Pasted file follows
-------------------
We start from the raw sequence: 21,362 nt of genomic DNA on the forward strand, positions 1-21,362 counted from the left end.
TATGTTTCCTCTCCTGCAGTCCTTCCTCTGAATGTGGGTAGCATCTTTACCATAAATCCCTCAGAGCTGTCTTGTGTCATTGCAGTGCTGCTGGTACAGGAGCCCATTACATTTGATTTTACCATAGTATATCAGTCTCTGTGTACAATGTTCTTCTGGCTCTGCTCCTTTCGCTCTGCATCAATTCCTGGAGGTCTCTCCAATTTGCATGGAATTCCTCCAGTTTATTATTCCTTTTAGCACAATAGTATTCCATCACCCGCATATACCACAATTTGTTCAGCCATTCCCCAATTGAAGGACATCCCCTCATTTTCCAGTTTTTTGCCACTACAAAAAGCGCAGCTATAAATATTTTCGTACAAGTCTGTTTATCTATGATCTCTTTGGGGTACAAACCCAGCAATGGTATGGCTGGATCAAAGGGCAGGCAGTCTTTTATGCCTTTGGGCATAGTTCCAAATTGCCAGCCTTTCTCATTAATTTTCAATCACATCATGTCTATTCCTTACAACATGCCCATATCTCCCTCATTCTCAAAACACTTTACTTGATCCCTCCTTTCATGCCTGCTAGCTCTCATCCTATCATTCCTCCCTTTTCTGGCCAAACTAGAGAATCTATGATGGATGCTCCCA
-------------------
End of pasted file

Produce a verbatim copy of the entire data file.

We start from the raw sequence: 21,362 nt of genomic DNA on the forward strand, positions 1-21,362 counted from the left end.
TATGTTTCCTCTCCTGCAGTCCTTCCTCTGAATGTGGGTAGCATCTTTACCATAAATCCCTCAGAGCTGTCTTGTGTCATTGCAGTGCTGCTGGTACAGGAGCCCATTACATTTGATTTTACCATAGTATATCAGTCTCTGTGTACAATGTTCTTCTGGCTCTGCTCCTTTCGCTCTGCATCAATTCCTGGAGGTCTCTCCAATTTGCATGGAATTCCTCCAGTTTATTATTCCTTTTAGCACAATAGTATTCCATCACCCGCATATACCACAATTTGTTCAGCCATTCCCCAATTGAAGGACATCCCCTCATTTTCCAGTTTTTTGCCACTACAAAAAGCGCAGCTATAAATATTTTCGTACAAGTCTGTTTATCTATGATCTCTTTGGGGTACAAACCCAGCAATGGTATGGCTGGATCAAAGGGCAGGCAGTCTTTTATGCCTTTGGGCATAGTTCCAAATTGCCAGCCTTTCTCATTAATTTTCAATCACATCATGTCTATTCCTTACAACATGCCCATATCTCCCTCATTCTCAAAACACTTTACTTGATCCCTCCTTTCATGCCTGCTAGCTCTCATCCTATCATTCCTCCCTTTTCTGGCCAAACTAGAGAATCTATGATGGATGCTCCCA